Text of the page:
FD10 2:29 pm 14 Jun 11

Trad_and_Anon said :

So, i guess the answer is: she did say yes but did not know what she was saying yes to. I suppose it comes down to the degree of “informed consent” one has to have.

So let me clarify – you asked for a problem to be fixed, which the dealership did with a product authorised by the manufacturer. The problem is fixed, however there is a new problem. This time is appears to be in your olfactory senses. I suggest you contact the manufacturer of your olfactory senses and request this be fixed immediately.

While waiting for a reply, you may be able to relate to some of the issues raised on this website.

MERC600 2:03 pm 14 Jun 11

Classified mentioned Glenn20, which I use from time to time. The odour is quite good. Perhaps a good blast of Glenn20 might help to correct the other stuff ??

trevar 1:32 pm 14 Jun 11

The ACT Office of Fair Trading were very helpful when I contacted them recently. They weren’t quick, by any means, but they were helpful. I would suggest writing to the manager of the dealership explaining your experience and asking for a remedy to the problem, not because you haven’t already given them that chance, but because a written response is very helpful. Then, if s/he doesn’t manage to fix it, make a complaint.

Classified 1:18 pm 14 Jun 11

Dealerships normally offer this service (at a couple of hundred dollars) to remove any bacterial/fungal growth than can occur in a vehicle where the aircon runs a lot (eg some people with climate control leave it set on 21 all year round, with the aircon running).

The normal procedure is to empty a spray can of Glen20 into the aircon intake, rather than using deodoriser, though.

p1 12:44 pm 14 Jun 11

Keijidosha said :

Wait, what? How is it possible to “pour” deodoriser into a sealed, pressurised aircon system? Do cars have deodoriser reservoirs/tanks these days?

Just ask your mechanic to fill it up at the same time they are doing the Tail light fluid.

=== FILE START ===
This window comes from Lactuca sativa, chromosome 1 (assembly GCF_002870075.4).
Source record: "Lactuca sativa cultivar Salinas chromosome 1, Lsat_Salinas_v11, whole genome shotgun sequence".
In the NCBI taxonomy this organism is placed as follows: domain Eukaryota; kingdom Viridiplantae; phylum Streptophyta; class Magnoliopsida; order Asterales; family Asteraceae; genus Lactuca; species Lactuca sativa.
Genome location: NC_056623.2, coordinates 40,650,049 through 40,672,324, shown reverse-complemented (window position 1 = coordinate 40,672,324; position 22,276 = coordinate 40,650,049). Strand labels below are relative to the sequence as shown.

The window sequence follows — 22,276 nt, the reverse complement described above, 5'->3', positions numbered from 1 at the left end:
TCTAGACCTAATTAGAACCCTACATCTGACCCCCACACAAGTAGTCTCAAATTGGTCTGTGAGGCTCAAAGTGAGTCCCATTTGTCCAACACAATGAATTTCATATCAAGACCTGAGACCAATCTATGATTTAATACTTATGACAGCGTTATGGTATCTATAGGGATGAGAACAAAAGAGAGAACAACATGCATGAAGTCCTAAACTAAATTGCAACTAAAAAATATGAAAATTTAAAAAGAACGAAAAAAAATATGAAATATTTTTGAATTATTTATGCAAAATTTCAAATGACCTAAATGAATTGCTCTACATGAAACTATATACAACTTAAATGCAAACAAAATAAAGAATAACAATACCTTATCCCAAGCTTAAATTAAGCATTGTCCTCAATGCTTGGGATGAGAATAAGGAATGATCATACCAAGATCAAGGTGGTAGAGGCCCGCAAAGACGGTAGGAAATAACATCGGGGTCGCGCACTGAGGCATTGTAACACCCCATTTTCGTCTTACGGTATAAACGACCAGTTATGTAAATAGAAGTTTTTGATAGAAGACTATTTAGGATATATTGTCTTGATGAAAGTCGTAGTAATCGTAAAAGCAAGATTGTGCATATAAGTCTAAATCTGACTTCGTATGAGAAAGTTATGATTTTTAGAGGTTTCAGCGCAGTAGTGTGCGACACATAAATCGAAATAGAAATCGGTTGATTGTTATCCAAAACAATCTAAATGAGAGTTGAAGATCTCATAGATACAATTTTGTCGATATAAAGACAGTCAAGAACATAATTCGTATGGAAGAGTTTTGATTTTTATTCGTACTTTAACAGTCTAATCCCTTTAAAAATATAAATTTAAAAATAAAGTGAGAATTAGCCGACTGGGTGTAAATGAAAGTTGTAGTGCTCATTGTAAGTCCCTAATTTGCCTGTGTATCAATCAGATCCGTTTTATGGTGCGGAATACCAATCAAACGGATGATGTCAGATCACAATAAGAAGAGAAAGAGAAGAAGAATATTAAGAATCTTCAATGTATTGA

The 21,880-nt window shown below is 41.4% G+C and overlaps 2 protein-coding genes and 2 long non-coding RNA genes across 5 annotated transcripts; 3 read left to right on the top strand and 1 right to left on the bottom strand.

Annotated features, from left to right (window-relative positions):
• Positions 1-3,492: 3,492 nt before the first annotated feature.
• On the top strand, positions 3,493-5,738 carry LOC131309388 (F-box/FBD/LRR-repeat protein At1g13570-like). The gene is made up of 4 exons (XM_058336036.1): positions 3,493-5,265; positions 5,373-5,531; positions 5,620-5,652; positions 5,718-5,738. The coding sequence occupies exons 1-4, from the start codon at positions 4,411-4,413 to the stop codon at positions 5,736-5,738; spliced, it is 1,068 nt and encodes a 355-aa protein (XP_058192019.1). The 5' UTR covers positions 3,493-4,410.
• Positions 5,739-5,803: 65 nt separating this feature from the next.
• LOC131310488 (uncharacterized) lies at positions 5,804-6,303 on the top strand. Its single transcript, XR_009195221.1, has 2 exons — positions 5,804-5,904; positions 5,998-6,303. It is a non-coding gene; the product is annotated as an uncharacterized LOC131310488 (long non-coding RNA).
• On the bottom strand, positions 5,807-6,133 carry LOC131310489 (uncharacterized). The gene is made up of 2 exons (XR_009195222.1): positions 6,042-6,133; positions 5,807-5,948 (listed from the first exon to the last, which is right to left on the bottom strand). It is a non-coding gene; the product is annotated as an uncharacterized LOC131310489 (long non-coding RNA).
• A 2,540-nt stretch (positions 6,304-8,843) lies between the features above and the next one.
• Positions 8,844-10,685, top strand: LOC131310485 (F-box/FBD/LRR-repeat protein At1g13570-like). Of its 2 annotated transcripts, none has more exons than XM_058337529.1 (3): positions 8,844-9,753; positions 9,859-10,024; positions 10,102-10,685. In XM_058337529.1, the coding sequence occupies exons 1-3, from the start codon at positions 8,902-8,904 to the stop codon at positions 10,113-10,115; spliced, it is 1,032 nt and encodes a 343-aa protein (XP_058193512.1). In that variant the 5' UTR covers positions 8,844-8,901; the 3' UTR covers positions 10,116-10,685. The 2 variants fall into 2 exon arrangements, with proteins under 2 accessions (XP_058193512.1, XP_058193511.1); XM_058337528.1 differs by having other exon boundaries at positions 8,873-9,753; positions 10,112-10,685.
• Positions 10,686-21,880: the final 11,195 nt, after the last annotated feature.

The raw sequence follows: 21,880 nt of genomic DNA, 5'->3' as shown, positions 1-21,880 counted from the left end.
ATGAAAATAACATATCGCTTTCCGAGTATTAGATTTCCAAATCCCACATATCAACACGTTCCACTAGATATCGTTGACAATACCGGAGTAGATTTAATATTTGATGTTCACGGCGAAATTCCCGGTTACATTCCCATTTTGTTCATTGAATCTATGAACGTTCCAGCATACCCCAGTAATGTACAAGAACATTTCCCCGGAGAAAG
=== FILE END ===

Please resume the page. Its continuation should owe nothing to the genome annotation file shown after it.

Solidarity 12:40 pm 14 Jun 11

Undrivable? Can’t you just… not use the air con till it’s fixed?

Trad_and_Anon 12:36 pm 14 Jun 11

Keijidosha said :

Wait, what? How is it possible to “pour” deodoriser into a sealed, pressurised aircon system? Do cars have deodoriser reservoirs/tanks these days?

This is one of the mysteries. The mechanics have been really vague on what precisely they did. As far as I can work out, they poured it in through the front vent.

And yes, some cars do have “scent” reservoirs. The Citroen C4 has a spot where you stick in a scent module. The car in question (Japanese), however, does not.

Trad_and_Anon 12:33 pm 14 Jun 11

Thanks qbngeek ad p1. Most obliged for your advice. In respect of the authorisation to add the deodoriser. Yes – sort of. My wife said: when the air-conditioning runs, it has a damp smell. The mechanic said: We will look at the air-conditioning and clean it; we have a product to do that. My wife said: OK. When she returned they told her they had used a new product they had not used before but it was authorised by the manufacturer. They did not tell her this product had a smell and she was given no detailed information on what they were planning to do. When I asked her, she said she thought they wuold remove a filter and clean it, like she did with the vac cleaner; she did not realise they were going to tip 250 mls of some deordoriser into the air conditioning.

So, i guess the answer is: she did say yes but did not know what she was saying yes to. I suppose it comes down to the degree of “informed consent” one has to have.

Thanks again for your comments and help.

Keijidosha 12:23 pm 14 Jun 11

Wait, what? How is it possible to “pour” deodoriser into a sealed, pressurised aircon system? Do cars have deodoriser reservoirs/tanks these days?

p1 11:54 am 14 Jun 11

If it a white (or silver?) Commodore – This Website;
It it is any other car – This Website.

qbngeek 11:47 am 14 Jun 11

Did you ask for the deodoriser to be added?? If so they would claim that the service was authorised and they are not liable.

If not, I would be contacting the manufacturers head office and asking them to deal with it, failing that try the ACCC.